Testing for Down Syndrome: A Parent’s First Test
In a beautiful guest post on the NY Times Motherlode blog, author Amy Julia Becker writes about the decision not to test her baby in-utero for Down syndrome. It’s a tough decision for any parent, or at least it should be, but for Becker and her husband the decision has particular resonance: their first child, Penny, was born with the disease, which, as she writes, means “my chances of having another baby with Down syndrome increased significantly, from 1 in 1,000 to 1 in 100.”
When Becker was pregnant with her second child, she had the test to see if he has Down syndrome; it was negative, and indeed, her son was born without the disease. Now that she is pregnant with #3, she is deciding not to have the test:
Peter and I know the statistics. We know the health complications associated with Down syndrome — heart defects, intestinal abnormalities, celiac disease, low muscle tone, developmental delays. We know that Down syndrome brings with it more intensive one-on-one attention in the early years and more doctor’s visits throughout childhood. We know it brings with it more uncertainty as the child grows up.
But we also know that a textbook definition of a syndrome can never capture the reality of any particular human life. Penny, for instance, was one of the 50 percent of children with Down syndrome born with a heart defect. When she was 14 months old, she went into the hospital one morning to have her heart repaired. She came home that evening. Otherwise, she has experienced fairly normal health. Tubes in her ears, glasses and one hospital stay during a bout of the stomach flu. The list of potential problems that we received after she was born could never have predicted the pride we felt when Penny learned to write her name, when she, after months of practice, jumped off the ground with two feet, when she finally progressed to big-girl underwear.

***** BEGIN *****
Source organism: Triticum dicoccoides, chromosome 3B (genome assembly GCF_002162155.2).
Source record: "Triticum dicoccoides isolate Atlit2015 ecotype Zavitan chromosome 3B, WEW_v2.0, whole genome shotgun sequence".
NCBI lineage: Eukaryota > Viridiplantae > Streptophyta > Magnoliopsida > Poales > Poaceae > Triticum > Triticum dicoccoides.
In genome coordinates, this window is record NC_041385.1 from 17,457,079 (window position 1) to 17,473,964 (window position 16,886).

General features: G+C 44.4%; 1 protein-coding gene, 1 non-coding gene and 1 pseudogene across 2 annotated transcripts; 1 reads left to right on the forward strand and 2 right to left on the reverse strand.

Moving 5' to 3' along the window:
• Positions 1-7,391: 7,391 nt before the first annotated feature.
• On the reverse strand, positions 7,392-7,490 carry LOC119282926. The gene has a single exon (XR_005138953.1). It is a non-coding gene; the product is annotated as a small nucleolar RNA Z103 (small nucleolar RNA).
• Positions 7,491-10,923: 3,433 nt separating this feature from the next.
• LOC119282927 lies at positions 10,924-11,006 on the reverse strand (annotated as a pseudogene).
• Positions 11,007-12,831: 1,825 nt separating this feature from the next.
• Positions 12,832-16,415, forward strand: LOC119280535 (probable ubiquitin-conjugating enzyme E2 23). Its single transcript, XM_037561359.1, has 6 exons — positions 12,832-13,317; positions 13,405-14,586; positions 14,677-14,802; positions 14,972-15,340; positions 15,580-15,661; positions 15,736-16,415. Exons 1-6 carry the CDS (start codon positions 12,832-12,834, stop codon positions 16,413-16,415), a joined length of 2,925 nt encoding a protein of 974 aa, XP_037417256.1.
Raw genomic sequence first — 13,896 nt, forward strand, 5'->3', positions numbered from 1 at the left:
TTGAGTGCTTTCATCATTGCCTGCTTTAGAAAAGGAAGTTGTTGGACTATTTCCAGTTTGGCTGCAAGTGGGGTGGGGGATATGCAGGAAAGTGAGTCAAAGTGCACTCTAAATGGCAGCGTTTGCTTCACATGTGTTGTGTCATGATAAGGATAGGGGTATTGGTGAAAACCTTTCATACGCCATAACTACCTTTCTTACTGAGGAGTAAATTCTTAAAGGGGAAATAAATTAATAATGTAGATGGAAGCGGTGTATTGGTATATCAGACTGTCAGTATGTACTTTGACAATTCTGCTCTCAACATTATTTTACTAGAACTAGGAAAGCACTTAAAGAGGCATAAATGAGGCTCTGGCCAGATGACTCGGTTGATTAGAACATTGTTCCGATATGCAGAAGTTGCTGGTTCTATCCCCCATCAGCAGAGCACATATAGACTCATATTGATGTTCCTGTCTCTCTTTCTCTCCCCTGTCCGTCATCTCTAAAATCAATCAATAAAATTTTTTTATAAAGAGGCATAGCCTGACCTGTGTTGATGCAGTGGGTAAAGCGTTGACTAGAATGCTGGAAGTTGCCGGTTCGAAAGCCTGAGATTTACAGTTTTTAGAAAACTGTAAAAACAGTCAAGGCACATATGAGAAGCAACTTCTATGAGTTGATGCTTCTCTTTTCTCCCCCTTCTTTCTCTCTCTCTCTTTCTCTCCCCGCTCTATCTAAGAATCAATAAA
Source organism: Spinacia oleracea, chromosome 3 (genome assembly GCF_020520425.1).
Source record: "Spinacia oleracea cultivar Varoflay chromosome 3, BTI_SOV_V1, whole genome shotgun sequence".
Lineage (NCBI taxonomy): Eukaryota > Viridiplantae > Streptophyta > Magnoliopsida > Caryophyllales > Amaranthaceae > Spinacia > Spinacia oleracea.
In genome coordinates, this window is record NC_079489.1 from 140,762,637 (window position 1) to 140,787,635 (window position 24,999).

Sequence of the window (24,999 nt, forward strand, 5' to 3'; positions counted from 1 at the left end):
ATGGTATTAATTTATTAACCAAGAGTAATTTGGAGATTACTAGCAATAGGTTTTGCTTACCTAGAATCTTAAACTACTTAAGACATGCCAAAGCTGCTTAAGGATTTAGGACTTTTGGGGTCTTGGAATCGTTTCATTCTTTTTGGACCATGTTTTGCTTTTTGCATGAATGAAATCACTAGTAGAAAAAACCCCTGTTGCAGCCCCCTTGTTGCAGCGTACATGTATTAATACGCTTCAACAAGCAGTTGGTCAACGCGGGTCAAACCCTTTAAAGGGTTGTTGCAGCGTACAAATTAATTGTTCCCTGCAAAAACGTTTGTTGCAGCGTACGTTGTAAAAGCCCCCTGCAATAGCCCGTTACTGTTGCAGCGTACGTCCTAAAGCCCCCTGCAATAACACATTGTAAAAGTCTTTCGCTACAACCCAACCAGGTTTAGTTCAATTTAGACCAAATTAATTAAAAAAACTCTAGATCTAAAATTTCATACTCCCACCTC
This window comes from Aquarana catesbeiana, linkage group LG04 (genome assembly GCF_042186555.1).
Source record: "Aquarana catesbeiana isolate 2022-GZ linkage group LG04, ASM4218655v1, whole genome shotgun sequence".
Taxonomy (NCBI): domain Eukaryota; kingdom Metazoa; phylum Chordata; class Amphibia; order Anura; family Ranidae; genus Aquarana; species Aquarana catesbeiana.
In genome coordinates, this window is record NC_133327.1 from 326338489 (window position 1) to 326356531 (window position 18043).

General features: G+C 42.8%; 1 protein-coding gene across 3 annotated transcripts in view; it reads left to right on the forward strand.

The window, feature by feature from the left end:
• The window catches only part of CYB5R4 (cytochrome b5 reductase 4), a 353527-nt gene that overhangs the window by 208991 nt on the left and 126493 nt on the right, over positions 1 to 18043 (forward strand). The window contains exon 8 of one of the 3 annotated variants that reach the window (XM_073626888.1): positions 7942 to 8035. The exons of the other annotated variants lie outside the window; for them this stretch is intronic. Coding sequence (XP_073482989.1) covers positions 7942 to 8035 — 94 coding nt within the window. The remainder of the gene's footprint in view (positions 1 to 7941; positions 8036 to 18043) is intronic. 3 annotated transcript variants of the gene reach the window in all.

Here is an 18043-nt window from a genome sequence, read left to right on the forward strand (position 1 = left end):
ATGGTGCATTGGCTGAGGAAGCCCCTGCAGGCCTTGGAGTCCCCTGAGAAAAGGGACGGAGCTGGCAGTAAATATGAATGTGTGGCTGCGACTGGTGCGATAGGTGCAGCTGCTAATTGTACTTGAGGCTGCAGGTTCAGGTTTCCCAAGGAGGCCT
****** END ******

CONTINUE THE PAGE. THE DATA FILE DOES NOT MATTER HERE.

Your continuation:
Becker goes on to describe the reactions she’s heard from too many doctors counseling women whose babies are found in-utero to have Down syndrome or other health problems.
When a friend of mine, who has a daughter with Down syndrome, declined amniocentesis for her next pregnancy, her doctor shrugged and said, “Well, if it happens again, don’t blame me.” Another friend, upon receiving the results of her amniocentesis, was asked, “When would you like to schedule the procedure to terminate?”
For Becker, the beauty and richness of Penny’s life is reason enough not to test. If she wouldn’t consider terminating the pregnancy, why go through with the testing? “We declined prenatal testing because we would welcome another child with Down syndrome,” she concludes.
Even without a child with Down syndrome, my wife and I found the decision about whether to do certain prenatal tests wrenching. I have a nephew with a rare genetic disorder and the idea of getting tested to see if I was a carrier of the disease at first didn’t sit well with me, for the same reasons Becker cites: Ezra is a wonderful, happy kid with a rich life, and any parents would be proud to have a son as fantastic as him. But his parents, my brother and sister-in-law are strong advocates for testing, and seeing the other side to Ezra’s life—the daily challenges, the hospital stays, the intense scares, and the lifelong limitations and problems he faces—we decided to test. Thankfully, though I carry the gene for the disease, my wife does not, which means we need not worry about it for our kids.
But now that my wife is pregnant with #2, we decided to skip the same Down syndrome test Becker skipped. We decided we wouldn’t terminate the pregnancy anyway, and although part of me felt that we should at least get the information—if we’re going to face a major new set of challenges, let us know sooner, rather than later—we decided in the end to take it as it comes. This pregnancy is a blessing, and this child will be, too. Whatever the challenges she faces.
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